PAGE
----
Waatea News Update

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Location: Auckland, New Zealand

Tuesday, October 26, 2010

Classrooms at Hoani Waititi kura destroyed

Maori affairs minister Pita Sharples says a fire which destroyed to two classrooms at Hoane Waititi marae's kura kaupapa on Sunday night is shattering.

Police are treating the fire as suspicious, after reports a group of youths had been seen loitering in the area earlier in the evening.

Dr Sharples, who helped set up the kura, says he was devastated.

“I was down at the marae in the afternoon almost until evening and came home to get ready for my week and to get that pone call was devastating. It was the first kura, and it was one of our new buildings, two new classrooms, and it was just a tragedy,” Dr Sharples says.

Neighbours came out to console those connected with the kura.


The chair of Nelson’s Wakatu Incorporation, Paul Morgan, says he won’t be bullied by the Government into giving up the fight for his beneficiaries’ common law property rights.

Treaty Negotiations Minister Chris Finlayson last week suspended talks with the four iwi in the Taranaki Tainui ki te Tonga group because of a legal challenge by Wakatu to the way the Crown administered its land for more than a century.

Mr Morgan says the Crown won’t negotiate in good faith with Wakatu, even though it lodged the original Waitangi Tribunal claim, so it is going to court to defend the individual rights of present and past owners.

“Under the Waitangi Act any Maori can make a claim but the Crown policy that’s been wrapped around this whole process, its strategy is to deal with a large communal group, they so happen to call it iwi, and that has management benefits and fiscal benefits for the Crown. It’s not a policy that necessarily delivers justice in terms of Crown breaches,” says Mr Morgan.


The designers of a reloading possum trap says Maori rural communities are embracing it.

The Department of Conservation had bought 10,000 of the traps, which use compressed gas to kill up to 12 possums before they need to be reloaded.

Robbie Greg, the co-director the Wellington based company Good Nature, says DoC's initial trials in the Urewera ranges proved highly popular with the community.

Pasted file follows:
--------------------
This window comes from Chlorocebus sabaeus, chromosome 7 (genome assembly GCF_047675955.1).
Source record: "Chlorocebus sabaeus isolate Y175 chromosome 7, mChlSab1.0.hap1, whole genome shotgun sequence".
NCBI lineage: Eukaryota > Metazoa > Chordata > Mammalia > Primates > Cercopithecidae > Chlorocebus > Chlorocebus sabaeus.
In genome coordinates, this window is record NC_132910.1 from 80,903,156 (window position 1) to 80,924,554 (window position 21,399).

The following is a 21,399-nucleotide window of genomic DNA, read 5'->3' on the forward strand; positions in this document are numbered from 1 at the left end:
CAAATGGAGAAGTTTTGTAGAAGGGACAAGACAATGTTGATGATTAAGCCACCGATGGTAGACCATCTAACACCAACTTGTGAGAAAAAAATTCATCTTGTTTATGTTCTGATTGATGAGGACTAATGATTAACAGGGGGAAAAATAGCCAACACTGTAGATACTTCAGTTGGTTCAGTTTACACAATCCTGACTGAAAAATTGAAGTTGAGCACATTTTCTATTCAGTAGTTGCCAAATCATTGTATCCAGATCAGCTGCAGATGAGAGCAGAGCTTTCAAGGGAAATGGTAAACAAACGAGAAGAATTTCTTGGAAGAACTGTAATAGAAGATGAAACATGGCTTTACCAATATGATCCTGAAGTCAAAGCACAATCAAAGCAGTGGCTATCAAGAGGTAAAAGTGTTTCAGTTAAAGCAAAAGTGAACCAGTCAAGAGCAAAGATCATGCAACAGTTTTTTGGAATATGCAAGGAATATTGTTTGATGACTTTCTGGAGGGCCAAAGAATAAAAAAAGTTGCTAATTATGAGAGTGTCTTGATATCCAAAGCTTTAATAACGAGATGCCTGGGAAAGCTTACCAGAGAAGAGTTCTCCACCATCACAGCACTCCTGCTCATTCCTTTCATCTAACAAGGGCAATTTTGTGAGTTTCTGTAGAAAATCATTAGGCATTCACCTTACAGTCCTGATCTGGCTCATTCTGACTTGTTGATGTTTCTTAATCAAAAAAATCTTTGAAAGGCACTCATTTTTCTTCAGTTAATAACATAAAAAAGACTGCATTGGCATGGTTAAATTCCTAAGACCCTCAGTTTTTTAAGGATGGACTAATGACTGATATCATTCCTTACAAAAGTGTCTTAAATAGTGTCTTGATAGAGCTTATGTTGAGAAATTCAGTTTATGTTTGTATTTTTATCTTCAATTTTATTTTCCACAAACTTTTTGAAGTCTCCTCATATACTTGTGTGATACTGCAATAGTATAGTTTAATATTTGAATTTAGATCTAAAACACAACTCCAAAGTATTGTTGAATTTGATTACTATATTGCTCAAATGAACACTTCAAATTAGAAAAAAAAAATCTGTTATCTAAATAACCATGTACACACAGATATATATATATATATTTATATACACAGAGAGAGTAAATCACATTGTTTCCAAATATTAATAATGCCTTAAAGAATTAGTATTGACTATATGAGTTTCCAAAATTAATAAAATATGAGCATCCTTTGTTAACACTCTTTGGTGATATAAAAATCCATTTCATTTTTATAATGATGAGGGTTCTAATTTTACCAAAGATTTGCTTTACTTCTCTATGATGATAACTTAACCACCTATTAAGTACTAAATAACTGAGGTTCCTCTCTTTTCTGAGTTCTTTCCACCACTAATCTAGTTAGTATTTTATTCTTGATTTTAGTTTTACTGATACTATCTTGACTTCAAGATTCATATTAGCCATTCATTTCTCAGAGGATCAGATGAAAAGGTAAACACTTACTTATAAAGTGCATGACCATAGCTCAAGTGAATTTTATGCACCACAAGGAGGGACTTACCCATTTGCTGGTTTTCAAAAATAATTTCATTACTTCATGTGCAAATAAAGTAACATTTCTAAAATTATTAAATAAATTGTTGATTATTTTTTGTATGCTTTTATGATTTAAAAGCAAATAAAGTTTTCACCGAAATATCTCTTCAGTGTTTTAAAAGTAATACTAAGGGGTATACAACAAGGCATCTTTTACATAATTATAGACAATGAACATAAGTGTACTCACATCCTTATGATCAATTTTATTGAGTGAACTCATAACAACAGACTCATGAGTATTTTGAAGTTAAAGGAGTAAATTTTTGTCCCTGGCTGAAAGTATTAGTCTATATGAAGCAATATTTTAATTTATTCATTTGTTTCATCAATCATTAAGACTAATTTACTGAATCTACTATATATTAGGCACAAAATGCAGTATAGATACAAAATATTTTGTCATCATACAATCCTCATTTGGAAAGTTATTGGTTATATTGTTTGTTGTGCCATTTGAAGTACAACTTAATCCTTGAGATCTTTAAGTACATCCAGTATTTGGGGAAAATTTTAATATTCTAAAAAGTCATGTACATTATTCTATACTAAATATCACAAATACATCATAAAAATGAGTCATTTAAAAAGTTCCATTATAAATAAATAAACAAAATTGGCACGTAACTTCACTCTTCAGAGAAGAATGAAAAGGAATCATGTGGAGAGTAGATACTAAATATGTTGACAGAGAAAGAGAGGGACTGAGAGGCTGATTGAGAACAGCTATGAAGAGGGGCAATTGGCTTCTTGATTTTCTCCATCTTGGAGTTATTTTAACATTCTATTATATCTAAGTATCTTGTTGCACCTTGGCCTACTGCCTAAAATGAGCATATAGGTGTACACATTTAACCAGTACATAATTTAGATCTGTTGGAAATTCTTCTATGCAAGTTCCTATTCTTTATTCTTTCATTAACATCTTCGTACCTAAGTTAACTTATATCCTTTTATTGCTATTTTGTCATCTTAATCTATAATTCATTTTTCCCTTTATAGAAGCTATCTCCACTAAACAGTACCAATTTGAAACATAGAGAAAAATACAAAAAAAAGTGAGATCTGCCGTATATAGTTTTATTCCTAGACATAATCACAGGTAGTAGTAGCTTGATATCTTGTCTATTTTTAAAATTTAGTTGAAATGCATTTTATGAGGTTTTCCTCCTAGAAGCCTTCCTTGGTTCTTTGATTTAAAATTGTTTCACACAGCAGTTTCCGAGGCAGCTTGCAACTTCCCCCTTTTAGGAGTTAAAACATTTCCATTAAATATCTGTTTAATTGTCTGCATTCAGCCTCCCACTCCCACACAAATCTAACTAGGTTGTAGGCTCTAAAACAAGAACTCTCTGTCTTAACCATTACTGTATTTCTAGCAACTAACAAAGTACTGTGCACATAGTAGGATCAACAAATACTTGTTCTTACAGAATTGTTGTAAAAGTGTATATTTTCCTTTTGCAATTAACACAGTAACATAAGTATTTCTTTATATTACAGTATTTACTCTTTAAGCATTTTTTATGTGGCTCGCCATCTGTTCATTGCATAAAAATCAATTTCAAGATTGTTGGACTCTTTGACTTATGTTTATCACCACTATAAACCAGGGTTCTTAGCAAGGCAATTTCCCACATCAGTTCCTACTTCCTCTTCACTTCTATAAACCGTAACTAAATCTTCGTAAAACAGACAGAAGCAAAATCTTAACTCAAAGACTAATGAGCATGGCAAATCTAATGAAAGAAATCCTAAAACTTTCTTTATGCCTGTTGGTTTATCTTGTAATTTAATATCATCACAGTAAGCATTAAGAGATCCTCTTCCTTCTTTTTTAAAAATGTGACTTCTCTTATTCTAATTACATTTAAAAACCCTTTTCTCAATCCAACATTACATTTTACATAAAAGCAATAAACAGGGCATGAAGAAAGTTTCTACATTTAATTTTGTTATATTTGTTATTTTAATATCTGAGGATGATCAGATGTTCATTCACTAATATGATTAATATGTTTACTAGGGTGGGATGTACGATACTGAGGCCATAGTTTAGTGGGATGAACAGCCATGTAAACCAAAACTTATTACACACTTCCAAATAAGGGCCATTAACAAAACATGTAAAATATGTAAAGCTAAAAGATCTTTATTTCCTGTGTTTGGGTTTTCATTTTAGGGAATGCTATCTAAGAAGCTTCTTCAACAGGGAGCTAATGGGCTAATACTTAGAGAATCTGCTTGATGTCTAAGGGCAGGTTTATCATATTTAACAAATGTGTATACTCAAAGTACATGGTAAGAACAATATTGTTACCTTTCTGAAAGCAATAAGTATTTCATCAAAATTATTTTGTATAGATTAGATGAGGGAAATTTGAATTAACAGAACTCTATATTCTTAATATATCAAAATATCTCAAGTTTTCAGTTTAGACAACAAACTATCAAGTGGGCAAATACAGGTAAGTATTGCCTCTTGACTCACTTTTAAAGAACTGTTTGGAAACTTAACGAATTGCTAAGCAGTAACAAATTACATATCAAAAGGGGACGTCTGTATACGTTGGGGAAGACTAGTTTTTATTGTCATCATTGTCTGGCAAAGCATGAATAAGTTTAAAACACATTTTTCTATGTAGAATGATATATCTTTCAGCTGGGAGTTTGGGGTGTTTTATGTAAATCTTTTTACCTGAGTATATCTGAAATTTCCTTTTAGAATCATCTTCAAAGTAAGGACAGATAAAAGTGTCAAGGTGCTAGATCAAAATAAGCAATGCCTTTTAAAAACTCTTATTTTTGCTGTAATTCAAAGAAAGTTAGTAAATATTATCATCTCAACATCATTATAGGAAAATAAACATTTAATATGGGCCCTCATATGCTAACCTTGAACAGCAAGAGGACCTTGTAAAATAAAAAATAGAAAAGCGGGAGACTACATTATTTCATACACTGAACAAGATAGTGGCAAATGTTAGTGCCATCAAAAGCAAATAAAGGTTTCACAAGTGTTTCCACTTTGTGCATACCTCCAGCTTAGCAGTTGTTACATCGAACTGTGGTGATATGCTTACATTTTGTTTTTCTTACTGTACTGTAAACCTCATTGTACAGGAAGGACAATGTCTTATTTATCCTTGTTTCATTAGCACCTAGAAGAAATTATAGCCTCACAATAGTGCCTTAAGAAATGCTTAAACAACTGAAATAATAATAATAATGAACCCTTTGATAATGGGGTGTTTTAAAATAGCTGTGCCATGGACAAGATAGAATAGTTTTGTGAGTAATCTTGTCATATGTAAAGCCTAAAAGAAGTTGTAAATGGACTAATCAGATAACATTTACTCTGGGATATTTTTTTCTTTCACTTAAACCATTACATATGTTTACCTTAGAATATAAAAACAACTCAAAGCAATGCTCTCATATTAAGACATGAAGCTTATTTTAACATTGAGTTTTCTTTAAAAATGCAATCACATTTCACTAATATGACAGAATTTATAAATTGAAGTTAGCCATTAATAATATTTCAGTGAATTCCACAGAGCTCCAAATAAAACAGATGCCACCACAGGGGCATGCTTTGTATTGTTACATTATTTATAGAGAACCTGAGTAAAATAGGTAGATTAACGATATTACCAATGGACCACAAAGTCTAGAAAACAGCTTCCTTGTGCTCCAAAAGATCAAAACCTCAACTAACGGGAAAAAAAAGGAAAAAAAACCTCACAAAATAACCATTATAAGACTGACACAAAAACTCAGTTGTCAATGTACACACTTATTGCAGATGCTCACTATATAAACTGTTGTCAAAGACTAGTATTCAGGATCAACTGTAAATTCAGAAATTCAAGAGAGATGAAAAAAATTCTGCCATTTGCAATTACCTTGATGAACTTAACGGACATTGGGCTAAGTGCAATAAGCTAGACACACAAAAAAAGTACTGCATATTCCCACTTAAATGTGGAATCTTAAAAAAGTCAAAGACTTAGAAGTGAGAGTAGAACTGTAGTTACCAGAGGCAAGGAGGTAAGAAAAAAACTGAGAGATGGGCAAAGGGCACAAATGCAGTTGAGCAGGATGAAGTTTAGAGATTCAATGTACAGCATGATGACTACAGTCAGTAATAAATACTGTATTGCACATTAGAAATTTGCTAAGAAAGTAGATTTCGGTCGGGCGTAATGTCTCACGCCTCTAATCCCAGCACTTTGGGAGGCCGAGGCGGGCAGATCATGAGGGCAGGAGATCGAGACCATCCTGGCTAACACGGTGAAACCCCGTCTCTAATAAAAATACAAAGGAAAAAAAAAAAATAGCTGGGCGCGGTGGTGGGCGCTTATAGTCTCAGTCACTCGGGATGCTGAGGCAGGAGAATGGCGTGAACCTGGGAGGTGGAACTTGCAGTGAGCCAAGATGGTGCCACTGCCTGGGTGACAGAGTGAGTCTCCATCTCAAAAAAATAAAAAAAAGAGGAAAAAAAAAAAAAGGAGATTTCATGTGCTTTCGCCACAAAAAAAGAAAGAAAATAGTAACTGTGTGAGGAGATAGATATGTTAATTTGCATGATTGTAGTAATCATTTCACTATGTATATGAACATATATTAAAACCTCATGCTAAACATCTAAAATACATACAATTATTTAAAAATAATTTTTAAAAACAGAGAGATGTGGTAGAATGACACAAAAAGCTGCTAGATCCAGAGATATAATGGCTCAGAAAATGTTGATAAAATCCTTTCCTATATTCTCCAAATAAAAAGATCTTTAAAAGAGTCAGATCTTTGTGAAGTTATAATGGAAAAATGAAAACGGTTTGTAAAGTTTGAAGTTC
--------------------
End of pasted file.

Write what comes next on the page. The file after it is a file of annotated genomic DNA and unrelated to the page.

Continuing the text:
“The folk up in the Urewera have really worked over the last decade to include the community into these projects and if you look across the country, community groups now actually manage larger tracts of land than the department itself,” Mr Greg says.

DoC's $4 million purchase will allow the traps to prove themselves commercially.


The Police Maori strategic advisor, Wally Haumaha, hopes his return to Tuhoe territory with Police Commission Howard Broad at the weekend helped heal wounds from the controversial raids on Ruatoki three years ago.

The pair were at Ruatoki for the unveiling of the gravestone of Sir John Turei, who died in 2003.

Superintendent Haumaha says Sir John’s legacy as a peacemaker gave the gathering a special feeling.

“It went extremely well. I think it was totally dignified on both sides. Of course we were invited there for a completely different kaupapa. Having said that I think it was an opportunity for us to, and particularly for the commissioner to be there with the people of Ruatoki and from my engagement with a lot of our kaumatua, they were very complimentary of the fact they could see him face to face,” Superintendent Haumaha says.


Labour list MP Shane Jones says resources for Maori language revival need to be closer to the community.

The Waitangi Tribunal has identified a fall over the past decade in the number and percentage of Maori children attending kohanga reo and kura kaupapa Maori immersion schools, and pointed to what it calls policy failure by successive governments.

Mr Jones, who is seeking the Labour nomination for Tamaki Makaurau, says agencies like the Maori language commission Te Taura Whiri i Te Reo Maori have become too caught up in the centralised Wellington bureaucracy, rather than addressing the needs of the main centres of Maori population.

IN: We should certainly have a taura whiri, I don’t want to diminish its status, but there should be one focused and working in Auckland,” he says.

Mr Jones says the money tagged for teaching and promoting te reo Maori isn’t being spent wisely.


A home town advantage put two members of the Santorik whanau in the prizes at this weekend’s Auahi Kore Maori surfing championships at Raglan.

Jessie Santorik won the women's open division and her brother Leon came second in the men’s open, which was won by Tim O'Connor from Mt Maunganui.

Their mother, Lyn, says her kids are proud of their Ngati Toa heritage and look forward to the annual event as a time to celebrate with other Maori surfers.

“It all about me, each other, whanau. There’s something really special. It’s quite tangible when you’re there and what I like to see is the people flushed out for this comp, you don’t see them at other comps,” Ms Santorik

Another Raglan homie, Daniel Kereopa from Tainui, came third in the men’s open, while Kelly Clarkson from Te Arawa and Renee Lee from Nga Puhi took the minor placings in the women’s event.


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